Half admit stealing wireless connections

Half of computer users admit to using a wireless connection without permission, according to a new survey.

According to Sophos, Wi-Fi hijacking is generally a crime of opportunity with the majority of those surveyed having logged-on to a local network simply because it wasn't properly secured with encryption keys.

"My suspicion would be be that most people don't know what they're doing," sayid Graham Cluley, senior technology consultant for Sophos.

"They're in a hotel lobby trying to log-on and one option asks for their room number and password and then they see another one, which doesn't and they think, hang-on. I don't think it's necessarily done maliciously, it's just easy," said Cluley.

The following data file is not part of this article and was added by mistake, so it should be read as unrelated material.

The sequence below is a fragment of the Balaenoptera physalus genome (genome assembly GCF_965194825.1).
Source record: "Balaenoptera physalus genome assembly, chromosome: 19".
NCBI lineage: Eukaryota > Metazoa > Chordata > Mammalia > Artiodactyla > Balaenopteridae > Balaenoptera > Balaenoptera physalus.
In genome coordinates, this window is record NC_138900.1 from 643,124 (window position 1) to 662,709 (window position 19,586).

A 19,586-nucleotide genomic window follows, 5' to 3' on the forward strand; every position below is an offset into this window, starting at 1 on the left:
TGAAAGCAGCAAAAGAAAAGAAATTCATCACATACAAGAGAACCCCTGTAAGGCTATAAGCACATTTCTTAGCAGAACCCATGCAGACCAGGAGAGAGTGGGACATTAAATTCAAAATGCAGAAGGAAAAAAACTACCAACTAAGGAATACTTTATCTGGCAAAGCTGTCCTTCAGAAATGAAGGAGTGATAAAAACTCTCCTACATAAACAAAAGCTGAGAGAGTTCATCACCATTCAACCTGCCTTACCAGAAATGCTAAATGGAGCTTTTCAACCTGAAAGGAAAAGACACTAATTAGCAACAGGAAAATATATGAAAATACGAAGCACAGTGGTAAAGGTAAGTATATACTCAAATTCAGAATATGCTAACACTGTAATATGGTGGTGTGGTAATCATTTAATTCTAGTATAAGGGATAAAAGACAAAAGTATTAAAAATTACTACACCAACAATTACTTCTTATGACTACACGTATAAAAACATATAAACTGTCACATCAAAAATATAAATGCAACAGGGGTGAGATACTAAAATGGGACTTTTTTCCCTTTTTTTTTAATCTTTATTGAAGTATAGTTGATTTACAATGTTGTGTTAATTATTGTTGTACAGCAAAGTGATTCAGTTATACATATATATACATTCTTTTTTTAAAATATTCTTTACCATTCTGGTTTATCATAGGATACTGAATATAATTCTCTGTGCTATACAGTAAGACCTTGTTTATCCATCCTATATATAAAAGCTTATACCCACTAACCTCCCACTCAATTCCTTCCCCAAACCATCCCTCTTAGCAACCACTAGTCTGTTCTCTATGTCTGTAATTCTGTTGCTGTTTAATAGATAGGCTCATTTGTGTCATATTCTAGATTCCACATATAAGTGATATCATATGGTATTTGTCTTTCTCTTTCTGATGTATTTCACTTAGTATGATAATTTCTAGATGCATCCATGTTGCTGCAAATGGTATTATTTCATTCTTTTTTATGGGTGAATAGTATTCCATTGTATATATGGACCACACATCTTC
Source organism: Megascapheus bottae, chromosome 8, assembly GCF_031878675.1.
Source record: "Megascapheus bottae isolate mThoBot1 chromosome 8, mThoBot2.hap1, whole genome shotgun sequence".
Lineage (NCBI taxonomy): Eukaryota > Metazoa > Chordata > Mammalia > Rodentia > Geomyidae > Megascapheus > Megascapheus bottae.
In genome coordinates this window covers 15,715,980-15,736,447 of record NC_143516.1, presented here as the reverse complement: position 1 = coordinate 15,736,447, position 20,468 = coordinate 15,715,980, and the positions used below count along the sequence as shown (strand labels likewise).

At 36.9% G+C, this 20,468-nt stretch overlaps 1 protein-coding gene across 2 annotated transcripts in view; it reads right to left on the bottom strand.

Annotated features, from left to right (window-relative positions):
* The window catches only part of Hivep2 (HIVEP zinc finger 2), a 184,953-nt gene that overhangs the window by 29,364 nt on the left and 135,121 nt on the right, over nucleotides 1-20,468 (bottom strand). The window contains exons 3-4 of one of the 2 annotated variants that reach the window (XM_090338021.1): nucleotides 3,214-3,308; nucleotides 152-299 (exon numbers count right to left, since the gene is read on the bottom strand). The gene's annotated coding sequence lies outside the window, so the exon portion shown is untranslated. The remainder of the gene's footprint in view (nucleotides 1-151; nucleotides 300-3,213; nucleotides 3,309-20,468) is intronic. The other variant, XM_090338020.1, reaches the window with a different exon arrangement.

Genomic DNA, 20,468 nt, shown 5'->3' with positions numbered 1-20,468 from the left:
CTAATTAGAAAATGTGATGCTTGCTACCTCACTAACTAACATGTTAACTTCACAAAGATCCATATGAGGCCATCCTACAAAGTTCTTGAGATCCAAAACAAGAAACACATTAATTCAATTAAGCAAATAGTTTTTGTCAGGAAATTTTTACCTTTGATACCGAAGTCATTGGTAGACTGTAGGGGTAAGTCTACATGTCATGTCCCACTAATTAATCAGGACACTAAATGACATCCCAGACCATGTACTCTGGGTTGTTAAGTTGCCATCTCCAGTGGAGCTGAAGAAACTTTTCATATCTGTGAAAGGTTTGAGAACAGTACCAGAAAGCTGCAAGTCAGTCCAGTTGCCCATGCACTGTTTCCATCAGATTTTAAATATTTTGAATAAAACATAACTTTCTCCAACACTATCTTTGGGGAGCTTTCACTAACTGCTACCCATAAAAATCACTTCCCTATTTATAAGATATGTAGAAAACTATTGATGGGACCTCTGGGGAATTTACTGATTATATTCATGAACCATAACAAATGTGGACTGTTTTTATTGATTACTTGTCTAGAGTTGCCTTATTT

"But their neighbours can lose out if their bandwidth is gobbled up by freeloaders downloading pirated copies of Heroes Season Two from the net all day long."

Wi-Fi freeloading is a crime the police take extremely seriously due to the anonymity it affords criminals, and perpetrators currently face a maximum fine of 1,000 and a five year sentence.

However, the crime is difficult to track and only a handful of arrests have been made.

Despite that, a recent survey by GetSafeOnline reveals that there around 7.8 million unsecured wireless connections in the UK.